Archbishop's Homilies 2008

Christmas Day Mass



Dear Brothers and Sisters,

A child is born for us – Jesus the Mighty God, Prince of Peace and Lord of all.  He comes to provide light in our darkness, hope and transformation for our world, a new focus for family and society.

Today I remember all of you, your hopes and desires, needs and sufferings, as I offer this Mass.  At the end of Mass in the name of the Holy Father, the universal Shepherd of the Church, I will give the Papal Blessing that the peace and transforming power of Christmas may go into your hearts and into your lives.

Humbly, let us remember our darkness and his light, our weakness and his transforming power, as we call to mind our sins.


“How beautiful on the mountains are the feet of One who brings Good News, who heralds peace, brings happiness, proclaims salvation.”
(Isaiah 52:7)

Dear Brothers and Sisters,

In the full glory of Christmas Day we realise that the baby born in the stable is Christ, the Light of the world.  Last evening we reflected upon the simplicity of the Lord’s birth.  Today it is our challenge to see that the Saviour of mankind has been born.  As we celebrate Christmas to realise that God’s coming and our commemoration after two thousand years is just as powerful to enrich and transform human life as was his first coming in changing the course of our world.

This year our secular society has permitted legislation obliterating or perverting human life.  The effect of such activity is a direct challenge to the family as the basic unit of society, to its role, with a mother and a father, to nurture and prepare future citizens of the earthly city and of the kingdom of heaven, and to provide witness to the authentic value of every human being.

When we reflect the words of Saint John:  “God is light and in him there is no darkness at all” (1 John 1:5), we remember that the coming of God, born in a stable at Bethlehem in the fullness of divinity and truth, immediately engages our world and its people with the Creator, with the truth about humanity and its destiny, which we are committed to perceive and live at Christmas.

In his Message last Christmas Pope Benedict said: “Christmas is the mystery of love, which for two thousand years has spoken to men and women of every era and every place.  The great light of Christ shines forth, bearing peace.  However, if we are to receive it, faith and humility are needed.  The humility of Mary who believed in God’s word and bending low over the manger was first to adore the Lord, the humility of Joseph, the poor anonymous shepherds, the little ones, poor in spirit and yet courageous to be builders of Christ’s kingdom of justice, love and peace.”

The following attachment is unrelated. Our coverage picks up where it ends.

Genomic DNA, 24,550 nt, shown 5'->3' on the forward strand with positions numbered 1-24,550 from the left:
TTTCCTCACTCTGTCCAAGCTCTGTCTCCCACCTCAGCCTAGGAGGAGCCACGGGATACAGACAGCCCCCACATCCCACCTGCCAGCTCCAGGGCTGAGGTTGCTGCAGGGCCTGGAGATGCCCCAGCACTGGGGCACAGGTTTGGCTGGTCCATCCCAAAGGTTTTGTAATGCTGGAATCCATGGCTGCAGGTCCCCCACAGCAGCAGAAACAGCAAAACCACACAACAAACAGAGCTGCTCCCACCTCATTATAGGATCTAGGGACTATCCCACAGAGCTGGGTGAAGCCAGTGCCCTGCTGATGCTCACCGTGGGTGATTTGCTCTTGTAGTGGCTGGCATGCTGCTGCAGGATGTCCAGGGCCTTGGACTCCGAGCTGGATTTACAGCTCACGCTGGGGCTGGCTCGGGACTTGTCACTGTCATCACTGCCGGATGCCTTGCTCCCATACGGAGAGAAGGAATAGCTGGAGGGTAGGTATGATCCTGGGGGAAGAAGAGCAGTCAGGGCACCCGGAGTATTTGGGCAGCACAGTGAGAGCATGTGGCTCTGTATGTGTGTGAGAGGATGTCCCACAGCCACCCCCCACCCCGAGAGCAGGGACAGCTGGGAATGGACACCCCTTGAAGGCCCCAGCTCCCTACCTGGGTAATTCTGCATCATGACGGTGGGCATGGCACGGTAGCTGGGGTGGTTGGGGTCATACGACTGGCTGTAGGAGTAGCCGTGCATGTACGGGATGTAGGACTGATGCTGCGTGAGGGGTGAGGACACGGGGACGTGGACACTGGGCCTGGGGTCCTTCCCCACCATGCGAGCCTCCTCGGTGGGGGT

Christ comes to us to provide a truth which is authentic, nor merely arbitrary, changeable, which could be refashioned at the whim of human ingenuity.  His coming shows the truth of every human being, the importance of family living and the respect which is due to each human being.  The humility which comes from the crib into our life is the humility to accept the fact that our human nature depends totally upon God for every moment of our existence, our relationships are those designed and regulated by God in the family and in society, and the purpose of our society is to provide for the wellbeing of each individual in accordance with God’s plan so that each can reach their full human fulfilment and by living a just and faith-filled life come at death to our true and eternal home. 

This will only be possible if we recognise God as God and adore him.  If we give him a central place in our life through prayer and through just living, nurture the peace of heart, which will enable us in the midst of many contradictory signs to live in the pattern of his plan for us.

The Pope reminds us that when the joyful news of the birth of the Saviour filled with love for us, opening out for us a destiny that we have not even dreamed to imagine, asks who is ready to open the doors of our heart to Jesus.  He comes bringing light and peace, but who is watching in the night of doubt and uncertainty with a praying heart?   Are we keeping alive the flame of faith, listening to his word, being entranced by his love?  If that love through reflection and prayer is present and constant in our heart, then our deeds in family, our witness in society, our respect for life, justice and lasting truth will be the contribution we will make to a society which is so often confused, mesmerised by individual freedom and licence, rather than seeing that true freedom is acquired by living according to the plan of God for us.

If we acknowledge Jesus as God come to us, then this challenges us to lead our lives after his pattern, to know that it is never late to confess our sins and renew the life that he wants us to have.  Therein we will be able to make a greater contribution in our family, our workplace and in society than we ever had imagined because our faith and love will be authentic, our life in the midst of struggles and trials will engender hope and as we revere his coming at present so we will wait in joyful hope for the day when we will be called to enjoy “what eye has not seen, nor ear heard, nor has it entered into the heart of man to conceive what God has prepared for those who love him”.  This is the tantalising, hope-filled invitation, which God gives to us to embrace courageously in this day when a great light of Christ has dawned upon the earth.

+ Denis J. Hart,
Archbishop of Melbourne.